Asha C. Gilbert, Savannah Morning News-Sun, January 31, 2021, 10:26 AM
Ed Fletcher, also known as Duke Bootee to the world of hip-hop, died Jan. 13 in his Savannah, Georgia, home at age 69 after battling congestive heart disease.
“Due to COVID, over the past year, he had been in the house and never came out again,” Fletcher’s close friend Phil Starks said. “Over time, it just got worse.”
Fletcher was best known for his work on Grandmaster Flash and The Furious Five’s seminal hit “The Message,” according to oldschoolhiphop.com.
The song is number one on Rolling Stone’s list of 100 Greatest Hip-Hop Songs of All Time.
According to rollingstone.com, Fletcher served as a member of Sugar Hill Records’ house band alongside fellow New Jersey funk veterans like bassist Doug Wimbish, guitarist Skip Alexander, and keyboardist Jiggs Chase, the latter of whom recruited Fletcher for Sugar Hill Records.
In 1984, Fletcher recorded his solo album as Duke Bootee, “Bust Me Out.”
The following year, he formed his own label — Beauty and the Beat Records, which released his single “Broadway” — and appeared alongside Melle Mel on the all-star Artists United Against Apartheid single “Sun City.”
He wrote for, produced and mixed for artists like Snoop Dogg, Ice Cube, P. Diddy, Dr. John and Bill Wyman of the Rolling Stones.
Fletcher grew up in Elizabeth, N.J. and came from a hip-hop environment. He got into teaching and was also a vice principal in New Jersey before coming to the South.
According to Starks, he and Fletcher became close friends after he moved to Savannah sometime around 2007. The two were introduced by mutual friends at the Indigo Sky Community Gallery.
The pair found out they had a lot in common and forged a strong friendship.
“We were like brothers,” Starks said. “Our families all loved music, books, theater and hanging out dancing.”
Fletcher was hired to teach critical thinking and communication at Savannah State University where many of his students remember him and his lessons.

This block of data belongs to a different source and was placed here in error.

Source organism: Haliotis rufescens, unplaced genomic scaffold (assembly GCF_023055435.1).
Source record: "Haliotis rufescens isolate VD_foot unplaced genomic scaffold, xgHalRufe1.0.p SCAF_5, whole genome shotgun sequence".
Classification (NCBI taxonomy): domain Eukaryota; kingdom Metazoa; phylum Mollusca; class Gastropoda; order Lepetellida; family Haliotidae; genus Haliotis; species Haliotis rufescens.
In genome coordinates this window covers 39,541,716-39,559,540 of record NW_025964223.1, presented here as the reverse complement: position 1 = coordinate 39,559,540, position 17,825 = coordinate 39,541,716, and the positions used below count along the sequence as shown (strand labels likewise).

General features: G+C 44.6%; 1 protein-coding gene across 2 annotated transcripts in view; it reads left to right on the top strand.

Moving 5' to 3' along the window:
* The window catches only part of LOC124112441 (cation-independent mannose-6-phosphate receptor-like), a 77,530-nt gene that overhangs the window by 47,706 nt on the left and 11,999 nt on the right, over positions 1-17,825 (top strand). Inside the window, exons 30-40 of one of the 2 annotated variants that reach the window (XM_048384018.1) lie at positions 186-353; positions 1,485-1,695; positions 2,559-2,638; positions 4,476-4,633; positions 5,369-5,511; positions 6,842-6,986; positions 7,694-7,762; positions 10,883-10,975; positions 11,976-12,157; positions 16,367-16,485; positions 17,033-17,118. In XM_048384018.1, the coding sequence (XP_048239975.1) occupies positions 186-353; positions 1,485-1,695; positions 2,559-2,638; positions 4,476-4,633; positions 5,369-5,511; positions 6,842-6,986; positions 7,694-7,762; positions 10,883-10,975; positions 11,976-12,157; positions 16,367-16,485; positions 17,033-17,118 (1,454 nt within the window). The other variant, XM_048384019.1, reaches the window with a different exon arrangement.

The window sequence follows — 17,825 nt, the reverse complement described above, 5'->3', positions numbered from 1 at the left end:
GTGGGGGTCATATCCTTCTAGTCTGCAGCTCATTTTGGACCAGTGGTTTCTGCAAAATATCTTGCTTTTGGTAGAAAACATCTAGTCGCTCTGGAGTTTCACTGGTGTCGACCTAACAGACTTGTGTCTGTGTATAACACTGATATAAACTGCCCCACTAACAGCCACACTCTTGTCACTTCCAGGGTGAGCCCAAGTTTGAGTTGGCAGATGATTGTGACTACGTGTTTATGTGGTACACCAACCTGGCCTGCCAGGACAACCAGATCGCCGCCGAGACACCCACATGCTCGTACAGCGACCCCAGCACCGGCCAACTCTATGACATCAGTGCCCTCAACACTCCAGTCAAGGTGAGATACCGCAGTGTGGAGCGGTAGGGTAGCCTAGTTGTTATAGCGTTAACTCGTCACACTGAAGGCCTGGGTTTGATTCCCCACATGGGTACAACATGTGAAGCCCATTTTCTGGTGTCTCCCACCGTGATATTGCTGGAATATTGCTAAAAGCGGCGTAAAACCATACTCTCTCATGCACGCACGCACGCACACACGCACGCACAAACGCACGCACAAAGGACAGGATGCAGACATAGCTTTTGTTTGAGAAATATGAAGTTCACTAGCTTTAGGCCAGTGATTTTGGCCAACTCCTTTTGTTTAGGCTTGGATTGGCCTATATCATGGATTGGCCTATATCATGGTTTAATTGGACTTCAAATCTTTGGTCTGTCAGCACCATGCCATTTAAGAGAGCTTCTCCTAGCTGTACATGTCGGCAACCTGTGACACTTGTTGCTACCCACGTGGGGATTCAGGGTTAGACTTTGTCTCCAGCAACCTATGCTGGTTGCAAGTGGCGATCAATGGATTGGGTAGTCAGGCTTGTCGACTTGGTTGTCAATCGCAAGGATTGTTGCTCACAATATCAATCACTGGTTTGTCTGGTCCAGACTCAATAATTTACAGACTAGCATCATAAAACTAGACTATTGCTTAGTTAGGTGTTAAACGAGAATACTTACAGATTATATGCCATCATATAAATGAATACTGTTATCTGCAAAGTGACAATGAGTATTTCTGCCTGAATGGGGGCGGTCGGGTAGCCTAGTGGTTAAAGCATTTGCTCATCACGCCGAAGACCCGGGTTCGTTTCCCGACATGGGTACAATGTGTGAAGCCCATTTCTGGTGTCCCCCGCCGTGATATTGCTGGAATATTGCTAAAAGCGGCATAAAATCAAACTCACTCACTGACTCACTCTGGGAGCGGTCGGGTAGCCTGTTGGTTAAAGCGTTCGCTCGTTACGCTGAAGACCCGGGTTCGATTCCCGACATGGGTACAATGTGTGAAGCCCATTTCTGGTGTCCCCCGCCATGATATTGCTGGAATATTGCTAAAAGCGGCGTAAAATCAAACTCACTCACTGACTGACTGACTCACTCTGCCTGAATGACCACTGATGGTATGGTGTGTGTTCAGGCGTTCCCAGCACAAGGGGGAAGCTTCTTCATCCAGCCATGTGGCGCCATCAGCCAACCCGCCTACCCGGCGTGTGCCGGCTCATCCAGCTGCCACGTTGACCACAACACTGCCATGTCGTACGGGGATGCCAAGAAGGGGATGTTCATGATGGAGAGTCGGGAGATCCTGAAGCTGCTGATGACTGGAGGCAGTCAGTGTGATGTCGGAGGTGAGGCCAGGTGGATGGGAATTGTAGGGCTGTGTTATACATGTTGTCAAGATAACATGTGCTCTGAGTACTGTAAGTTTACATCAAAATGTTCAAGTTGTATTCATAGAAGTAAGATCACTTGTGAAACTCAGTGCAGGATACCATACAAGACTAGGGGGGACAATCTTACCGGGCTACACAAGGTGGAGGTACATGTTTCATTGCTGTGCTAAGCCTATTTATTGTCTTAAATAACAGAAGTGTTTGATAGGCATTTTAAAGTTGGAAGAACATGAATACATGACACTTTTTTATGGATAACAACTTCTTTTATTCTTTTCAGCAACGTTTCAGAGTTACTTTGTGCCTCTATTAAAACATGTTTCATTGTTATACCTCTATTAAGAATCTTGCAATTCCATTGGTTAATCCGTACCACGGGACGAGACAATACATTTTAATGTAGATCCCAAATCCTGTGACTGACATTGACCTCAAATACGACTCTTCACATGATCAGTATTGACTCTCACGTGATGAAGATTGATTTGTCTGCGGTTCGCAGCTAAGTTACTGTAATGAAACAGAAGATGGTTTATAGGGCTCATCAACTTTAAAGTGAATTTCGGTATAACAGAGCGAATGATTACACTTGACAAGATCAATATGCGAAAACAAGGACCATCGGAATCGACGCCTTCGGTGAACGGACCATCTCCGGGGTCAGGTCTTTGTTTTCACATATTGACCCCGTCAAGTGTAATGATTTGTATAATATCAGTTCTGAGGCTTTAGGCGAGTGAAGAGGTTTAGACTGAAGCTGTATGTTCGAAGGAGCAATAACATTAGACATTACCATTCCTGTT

“He loved his cigars, coffee, jazz and the beauty of his wife’s natural hair,” Fletcher’s former student Chelsea Caldwell said. “He gave us a whole lecture one time about embracing your natural self.”
Caldwell said Fletcher is one of the professors she will never forget – he helped her become confident in who she was by teaching her “natural was more beautiful.”
“He saw your true potential even if you didn’t see it in yourself at that moment. He taught in ways you didn’t even know you were learning,” Caldwell said. “Mr. Fletcher was one of the most authentic people with a lot of soul.”
In a statement, SSU said, “Savannah State University is saddened by the death of Edward Fletcher. He came to Savannah State University as a lecturer on Critical Thinking & Communication educating countless students after career in the music industry. In a 2015 interview for the student newspaper Tiger’s Roar, Professor Fletcher said education is his family’s business naming several members of his family who were educators including his mother and father. We are fortunate our students had an opportunity to hear his message to them. Our hearts go out to his wife Rosita and his entire family.”
Former student Danielle Brown said Fletcher didn’t just teach students, but also helped them.
“Although he taught by the book it was deeper than that,” Brown said. “I felt like he actually placed himself in my life as an Afro-American student and learned the way I learned and used it to help me.”
When he wasn’t teaching, Fletcher loved to talk and had jokes and stories for everyone he encountered. He was also dedicated to his wife, two children and five grandchildren.
“He was a proud father, grandfather and a dedicated husband,” Starks said. “He loved people.”
Due to the pandemic and Fletcher being at high-risk, Starks said sometimes they would go sit on his front lawn or talk over the phone. Fletcher lived only a couple of blocks from Starks.
“Over the last month there was steady decline in his health,” Starks said. ” His wife is a true hero and was a real nurse Betty staying with him day and night.”
Although Fletcher has passed, his students and friends remember the lessons and stories he told.
“We’ll always miss his stories,” Starks said. “We may have heard them 15 times, but they were always good.”